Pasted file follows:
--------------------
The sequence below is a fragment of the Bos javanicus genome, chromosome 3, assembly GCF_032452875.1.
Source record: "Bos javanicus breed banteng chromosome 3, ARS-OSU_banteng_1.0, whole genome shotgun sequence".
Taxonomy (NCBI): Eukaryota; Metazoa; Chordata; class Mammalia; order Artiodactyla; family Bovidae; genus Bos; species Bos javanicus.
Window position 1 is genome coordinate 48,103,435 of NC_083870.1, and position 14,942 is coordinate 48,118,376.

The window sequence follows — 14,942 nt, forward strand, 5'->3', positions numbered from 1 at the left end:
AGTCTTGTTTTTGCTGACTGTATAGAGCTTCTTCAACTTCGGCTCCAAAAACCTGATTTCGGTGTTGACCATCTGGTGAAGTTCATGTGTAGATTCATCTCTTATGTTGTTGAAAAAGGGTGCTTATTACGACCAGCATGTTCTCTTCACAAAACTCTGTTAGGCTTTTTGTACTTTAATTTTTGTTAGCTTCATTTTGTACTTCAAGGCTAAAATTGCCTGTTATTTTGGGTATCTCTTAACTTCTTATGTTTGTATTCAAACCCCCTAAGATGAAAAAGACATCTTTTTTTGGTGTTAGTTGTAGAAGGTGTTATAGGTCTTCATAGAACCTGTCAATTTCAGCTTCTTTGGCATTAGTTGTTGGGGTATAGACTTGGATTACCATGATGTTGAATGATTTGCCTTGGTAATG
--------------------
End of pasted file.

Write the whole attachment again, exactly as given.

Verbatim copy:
The sequence below is a fragment of the Bos javanicus genome, chromosome 3, assembly GCF_032452875.1.
Source record: "Bos javanicus breed banteng chromosome 3, ARS-OSU_banteng_1.0, whole genome shotgun sequence".
Taxonomy (NCBI): Eukaryota; Metazoa; Chordata; class Mammalia; order Artiodactyla; family Bovidae; genus Bos; species Bos javanicus.
Window position 1 is genome coordinate 48,103,435 of NC_083870.1, and position 14,942 is coordinate 48,118,376.

The window sequence follows — 14,942 nt, forward strand, 5'->3', positions numbered from 1 at the left end:
AGTCTTGTTTTTGCTGACTGTATAGAGCTTCTTCAACTTCGGCTCCAAAAACCTGATTTCGGTGTTGACCATCTGGTGAAGTTCATGTGTAGATTCATCTCTTATGTTGTTGAAAAAGGGTGCTTATTACGACCAGCATGTTCTCTTCACAAAACTCTGTTAGGCTTTTTGTACTTTAATTTTTGTTAGCTTCATTTTGTACTTCAAGGCTAAAATTGCCTGTTATTTTGGGTATCTCTTAACTTCTTATGTTTGTATTCAAACCCCCTAAGATGAAAAAGACATCTTTTTTTGGTGTTAGTTGTAGAAGGTGTTATAGGTCTTCATAGAACCTGTCAATTTCAGCTTCTTTGGCATTAGTTGTTGGGGTATAGACTTGGATTACCATGATGTTGAATGATTTGCCTTGGTAATG